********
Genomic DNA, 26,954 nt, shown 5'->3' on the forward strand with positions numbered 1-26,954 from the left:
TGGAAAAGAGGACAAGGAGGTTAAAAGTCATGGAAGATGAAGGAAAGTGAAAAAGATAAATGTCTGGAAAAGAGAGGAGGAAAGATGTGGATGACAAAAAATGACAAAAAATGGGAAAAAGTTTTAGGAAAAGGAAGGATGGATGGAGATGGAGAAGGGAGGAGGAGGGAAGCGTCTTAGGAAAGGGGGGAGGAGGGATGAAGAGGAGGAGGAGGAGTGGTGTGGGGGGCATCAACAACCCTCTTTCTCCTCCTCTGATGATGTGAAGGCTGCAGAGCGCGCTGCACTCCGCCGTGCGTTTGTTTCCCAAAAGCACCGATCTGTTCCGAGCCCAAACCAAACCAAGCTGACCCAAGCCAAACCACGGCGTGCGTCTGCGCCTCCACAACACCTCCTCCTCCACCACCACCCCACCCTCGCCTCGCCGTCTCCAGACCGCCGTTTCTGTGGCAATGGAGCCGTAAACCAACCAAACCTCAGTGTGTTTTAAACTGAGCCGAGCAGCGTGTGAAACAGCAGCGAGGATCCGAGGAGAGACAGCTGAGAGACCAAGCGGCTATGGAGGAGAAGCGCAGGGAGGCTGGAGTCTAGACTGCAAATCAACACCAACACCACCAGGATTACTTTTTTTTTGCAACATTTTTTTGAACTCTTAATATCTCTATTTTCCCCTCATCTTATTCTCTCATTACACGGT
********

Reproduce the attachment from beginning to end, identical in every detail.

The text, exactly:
Genomic DNA, 26,954 nt, shown 5'->3' on the forward strand with positions numbered 1-26,954 from the left:
TGGAAAAGAGGACAAGGAGGTTAAAAGTCATGGAAGATGAAGGAAAGTGAAAAAGATAAATGTCTGGAAAAGAGAGGAGGAAAGATGTGGATGACAAAAAATGACAAAAAATGGGAAAAAGTTTTAGGAAAAGGAAGGATGGATGGAGATGGAGAAGGGAGGAGGAGGGAAGCGTCTTAGGAAAGGGGGGAGGAGGGATGAAGAGGAGGAGGAGGAGTGGTGTGGGGGGCATCAACAACCCTCTTTCTCCTCCTCTGATGATGTGAAGGCTGCAGAGCGCGCTGCACTCCGCCGTGCGTTTGTTTCCCAAAAGCACCGATCTGTTCCGAGCCCAAACCAAACCAAGCTGACCCAAGCCAAACCACGGCGTGCGTCTGCGCCTCCACAACACCTCCTCCTCCACCACCACCCCACCCTCGCCTCGCCGTCTCCAGACCGCCGTTTCTGTGGCAATGGAGCCGTAAACCAACCAAACCTCAGTGTGTTTTAAACTGAGCCGAGCAGCGTGTGAAACAGCAGCGAGGATCCGAGGAGAGACAGCTGAGAGACCAAGCGGCTATGGAGGAGAAGCGCAGGGAGGCTGGAGTCTAGACTGCAAATCAACACCAACACCACCAGGATTACTTTTTTTTTGCAACATTTTTTTGAACTCTTAATATCTCTATTTTCCCCTCATCTTATTCTCTCATTACACGGT